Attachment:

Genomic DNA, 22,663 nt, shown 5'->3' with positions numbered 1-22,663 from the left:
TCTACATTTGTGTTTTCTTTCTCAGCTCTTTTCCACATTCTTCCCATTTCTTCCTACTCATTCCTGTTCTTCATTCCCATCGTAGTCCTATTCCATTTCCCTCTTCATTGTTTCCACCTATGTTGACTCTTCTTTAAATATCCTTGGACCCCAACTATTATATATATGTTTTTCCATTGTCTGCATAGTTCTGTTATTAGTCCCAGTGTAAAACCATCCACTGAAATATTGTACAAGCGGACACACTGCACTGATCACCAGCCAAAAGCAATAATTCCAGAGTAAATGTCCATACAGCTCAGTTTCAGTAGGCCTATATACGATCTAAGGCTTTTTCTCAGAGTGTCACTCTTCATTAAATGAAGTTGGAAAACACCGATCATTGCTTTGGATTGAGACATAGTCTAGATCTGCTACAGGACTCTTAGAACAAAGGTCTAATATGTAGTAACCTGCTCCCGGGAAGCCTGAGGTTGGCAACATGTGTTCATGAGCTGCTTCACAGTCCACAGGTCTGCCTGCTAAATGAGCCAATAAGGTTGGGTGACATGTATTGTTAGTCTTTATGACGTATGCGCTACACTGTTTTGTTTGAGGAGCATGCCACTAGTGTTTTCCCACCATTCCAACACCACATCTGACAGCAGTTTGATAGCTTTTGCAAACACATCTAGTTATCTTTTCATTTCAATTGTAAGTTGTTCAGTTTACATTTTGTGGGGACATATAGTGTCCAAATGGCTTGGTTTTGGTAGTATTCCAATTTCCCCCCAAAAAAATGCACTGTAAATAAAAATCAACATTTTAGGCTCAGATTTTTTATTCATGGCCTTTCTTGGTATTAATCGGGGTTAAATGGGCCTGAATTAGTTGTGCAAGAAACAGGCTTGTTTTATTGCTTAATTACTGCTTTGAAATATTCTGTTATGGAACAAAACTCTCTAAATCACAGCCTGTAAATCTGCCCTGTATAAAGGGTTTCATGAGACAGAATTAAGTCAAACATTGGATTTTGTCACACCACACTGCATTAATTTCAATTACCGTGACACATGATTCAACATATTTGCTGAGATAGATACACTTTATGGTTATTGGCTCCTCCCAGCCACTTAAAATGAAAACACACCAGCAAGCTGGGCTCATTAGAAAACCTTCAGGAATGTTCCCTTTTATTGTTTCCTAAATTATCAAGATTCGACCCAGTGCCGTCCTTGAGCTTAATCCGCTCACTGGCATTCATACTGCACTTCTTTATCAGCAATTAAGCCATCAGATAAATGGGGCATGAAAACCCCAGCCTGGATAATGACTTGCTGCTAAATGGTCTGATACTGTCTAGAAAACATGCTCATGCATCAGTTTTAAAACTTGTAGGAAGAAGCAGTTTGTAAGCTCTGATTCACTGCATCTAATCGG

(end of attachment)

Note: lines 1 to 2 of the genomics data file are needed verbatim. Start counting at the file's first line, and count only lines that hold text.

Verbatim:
Genomic DNA, 22,663 nt, shown 5'->3' with positions numbered 1-22,663 from the left:
TCTACATTTGTGTTTTCTTTCTCAGCTCTTTTCCACATTCTTCCCATTTCTTCCTACTCATTCCTGTTCTTCATTCCCATCGTAGTCCTATTCCATTTCCCTCTTCATTGTTTCCACCTATGTTGACTCTTCTTTAAATATCCTTGGACCCCAACTATTATATATATGTTTTTCCATTGTCTGCATAGTTCTGTTATTAGTCCCAGTGTAAAACCATCCACTGAAATATTGTACAAGCGGACACACTGCACTGATCACCAGCCAAAAGCAATAATTCCAGAGTAAATGTCCATACAGCTCAGTTTCAGTAGGCCTATATACGATCTAAGGCTTTTTCTCAGAGTGTCACTCTTCATTAAATGAAGTTGGAAAACACCGATCATTGCTTTGGATTGAGACATAGTCTAGATCTGCTACAGGACTCTTAGAACAAAGGTCTAATATGTAGTAACCTGCTCCCGGGAAGCCTGAGGTTGGCAACATGTGTTCATGAGCTGCTTCACAGTCCACAGGTCTGCCTGCTAAATGAGCCAATAAGGTTGGGTGACATGTATTGTTAGTCTTTATGACGTATGCGCTACACTGTTTTGTTTGAGGAGCATGCCACTAGTGTTTTCCCACCATTCCAACACCACATCTGACAGCAGTTTGATAGCTTTTGCAAACACATCTAGTTATCTTTTCATTTCAATTGTAAGTTGTTCAGTTTACATTTTGTGGGGACATATAGTGTCCAAATGGCTTGGTTTTGGTAGTATTCCAATTTCCCCCCAAAAAAATGCACTGTAAATAAAAATCAACATTTTAGGCTCAGATTTTTTATTCATGGCCTTTCTTGGTATTAATCGGGGTTAAATGGGCCTGAATTAGTTGTGCAAGAAACAGGCTTGTTTTATTGCTTAATTACTGCTTTGAAATATTCTGTTATGGAACAAAACTCTCTAAATCACAGCCTGTAAATCTGCCCTGTATAAAGGGTTTCATGAGACAGAATTAAGTCAAACATTGGATTTTGTCACACCACACTGCATTAATTTCAATTACCGTGACACATGATTCAACATATTTGCTGAGATAGATACACTTTATGGTTATTGGCTCCTCCCAGCCACTTAAAATGAAAACACACCAGCAAGCTGGGCTCATTAGAAAACCTTCAGGAATGTTCCCTTTTATTGTTTCCTAAATTATCAAGATTCGACCCAGTGCCGTCCTTGAGCTTAATCCGCTCACTGGCATTCATACTGCACTTCTTTATCAGCAATTAAGCCATCAGATAAATGGGGCATGAAAACCCCAGCCTGGATAATGACTTGCTGCTAAATGGTCTGATACTGTCTAGAAAACATGCTCATGCATCAGTTTTAAAACTTGTAGGAAGAAGCAGTTTGTAAGCTCTGATTCACTGCATCTAATCGG